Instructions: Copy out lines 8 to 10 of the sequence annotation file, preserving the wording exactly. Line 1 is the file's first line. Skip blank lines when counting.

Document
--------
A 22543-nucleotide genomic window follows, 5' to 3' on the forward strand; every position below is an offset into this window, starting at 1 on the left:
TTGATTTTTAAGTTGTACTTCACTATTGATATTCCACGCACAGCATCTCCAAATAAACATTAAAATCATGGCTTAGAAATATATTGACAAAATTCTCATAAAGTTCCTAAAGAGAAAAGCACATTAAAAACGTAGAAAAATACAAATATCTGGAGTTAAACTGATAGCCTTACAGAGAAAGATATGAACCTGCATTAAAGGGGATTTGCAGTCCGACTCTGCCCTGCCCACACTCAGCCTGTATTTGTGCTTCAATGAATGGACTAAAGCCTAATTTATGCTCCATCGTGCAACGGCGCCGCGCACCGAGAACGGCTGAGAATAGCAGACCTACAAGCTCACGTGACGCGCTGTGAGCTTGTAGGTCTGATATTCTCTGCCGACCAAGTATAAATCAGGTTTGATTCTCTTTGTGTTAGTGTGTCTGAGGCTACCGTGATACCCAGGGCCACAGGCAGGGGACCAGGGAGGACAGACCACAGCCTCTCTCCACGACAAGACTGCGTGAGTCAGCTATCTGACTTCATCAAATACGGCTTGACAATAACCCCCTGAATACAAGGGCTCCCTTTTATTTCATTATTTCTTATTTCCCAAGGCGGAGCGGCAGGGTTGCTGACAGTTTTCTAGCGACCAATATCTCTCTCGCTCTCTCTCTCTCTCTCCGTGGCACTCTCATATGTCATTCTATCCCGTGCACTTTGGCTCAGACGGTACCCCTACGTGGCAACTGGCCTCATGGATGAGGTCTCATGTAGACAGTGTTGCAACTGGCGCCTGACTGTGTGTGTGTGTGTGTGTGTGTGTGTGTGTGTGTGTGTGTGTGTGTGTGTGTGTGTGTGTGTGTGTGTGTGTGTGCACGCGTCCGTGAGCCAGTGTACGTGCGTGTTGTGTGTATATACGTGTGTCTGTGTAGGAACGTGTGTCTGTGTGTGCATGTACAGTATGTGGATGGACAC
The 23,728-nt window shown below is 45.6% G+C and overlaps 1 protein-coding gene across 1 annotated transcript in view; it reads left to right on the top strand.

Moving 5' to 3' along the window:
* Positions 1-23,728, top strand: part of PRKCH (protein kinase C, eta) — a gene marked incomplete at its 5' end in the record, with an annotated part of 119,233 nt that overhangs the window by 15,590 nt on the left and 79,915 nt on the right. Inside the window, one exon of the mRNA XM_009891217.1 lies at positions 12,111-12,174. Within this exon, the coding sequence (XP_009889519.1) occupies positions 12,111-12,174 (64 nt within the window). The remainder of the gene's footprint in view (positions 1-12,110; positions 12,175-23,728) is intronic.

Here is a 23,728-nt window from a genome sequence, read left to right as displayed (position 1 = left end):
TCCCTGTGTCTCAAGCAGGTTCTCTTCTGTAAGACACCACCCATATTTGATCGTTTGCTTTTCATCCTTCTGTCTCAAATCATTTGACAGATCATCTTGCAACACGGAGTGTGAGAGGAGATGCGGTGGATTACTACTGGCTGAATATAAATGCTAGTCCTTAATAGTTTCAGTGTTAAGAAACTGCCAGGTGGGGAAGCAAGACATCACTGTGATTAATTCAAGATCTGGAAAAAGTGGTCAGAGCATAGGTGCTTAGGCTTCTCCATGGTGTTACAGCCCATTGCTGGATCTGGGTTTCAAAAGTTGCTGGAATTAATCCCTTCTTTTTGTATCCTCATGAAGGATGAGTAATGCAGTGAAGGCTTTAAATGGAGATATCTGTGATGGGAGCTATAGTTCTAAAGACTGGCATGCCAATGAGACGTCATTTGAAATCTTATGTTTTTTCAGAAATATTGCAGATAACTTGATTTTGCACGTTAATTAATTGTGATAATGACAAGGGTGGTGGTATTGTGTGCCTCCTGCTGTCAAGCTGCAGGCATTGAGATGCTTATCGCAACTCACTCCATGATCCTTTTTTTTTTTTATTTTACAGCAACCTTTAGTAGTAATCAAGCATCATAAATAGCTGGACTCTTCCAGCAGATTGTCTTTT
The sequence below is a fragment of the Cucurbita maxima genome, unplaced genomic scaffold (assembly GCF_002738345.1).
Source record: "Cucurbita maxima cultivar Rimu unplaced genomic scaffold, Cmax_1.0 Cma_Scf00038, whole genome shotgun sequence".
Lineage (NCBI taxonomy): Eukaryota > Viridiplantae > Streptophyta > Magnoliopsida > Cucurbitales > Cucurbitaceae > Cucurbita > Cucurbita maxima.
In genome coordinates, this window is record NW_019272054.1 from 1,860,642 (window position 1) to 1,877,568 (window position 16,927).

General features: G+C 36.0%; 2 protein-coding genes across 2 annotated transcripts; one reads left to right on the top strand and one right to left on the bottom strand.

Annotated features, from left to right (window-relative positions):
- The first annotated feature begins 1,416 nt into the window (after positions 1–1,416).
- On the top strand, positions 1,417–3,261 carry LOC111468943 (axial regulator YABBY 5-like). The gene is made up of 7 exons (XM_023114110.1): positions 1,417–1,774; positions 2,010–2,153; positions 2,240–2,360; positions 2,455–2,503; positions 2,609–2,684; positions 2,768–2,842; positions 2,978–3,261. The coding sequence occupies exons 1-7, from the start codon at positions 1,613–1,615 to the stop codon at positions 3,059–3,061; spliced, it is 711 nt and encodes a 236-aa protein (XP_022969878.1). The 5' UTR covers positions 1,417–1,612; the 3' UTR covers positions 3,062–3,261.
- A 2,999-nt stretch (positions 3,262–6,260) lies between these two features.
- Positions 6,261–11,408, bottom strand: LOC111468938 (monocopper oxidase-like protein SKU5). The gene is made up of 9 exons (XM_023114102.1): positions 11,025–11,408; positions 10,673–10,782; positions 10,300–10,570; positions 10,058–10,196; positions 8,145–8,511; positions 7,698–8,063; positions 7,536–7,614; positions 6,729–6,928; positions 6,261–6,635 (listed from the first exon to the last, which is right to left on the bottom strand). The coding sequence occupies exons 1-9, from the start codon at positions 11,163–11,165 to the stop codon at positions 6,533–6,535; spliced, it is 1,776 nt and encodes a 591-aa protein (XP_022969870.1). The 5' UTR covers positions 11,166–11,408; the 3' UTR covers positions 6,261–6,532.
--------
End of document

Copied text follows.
The sequence below is a fragment of the Cucurbita maxima genome, unplaced genomic scaffold (assembly GCF_002738345.1).
Source record: "Cucurbita maxima cultivar Rimu unplaced genomic scaffold, Cmax_1.0 Cma_Scf00038, whole genome shotgun sequence".
Lineage (NCBI taxonomy): Eukaryota > Viridiplantae > Streptophyta > Magnoliopsida > Cucurbitales > Cucurbitaceae > Cucurbita > Cucurbita maxima.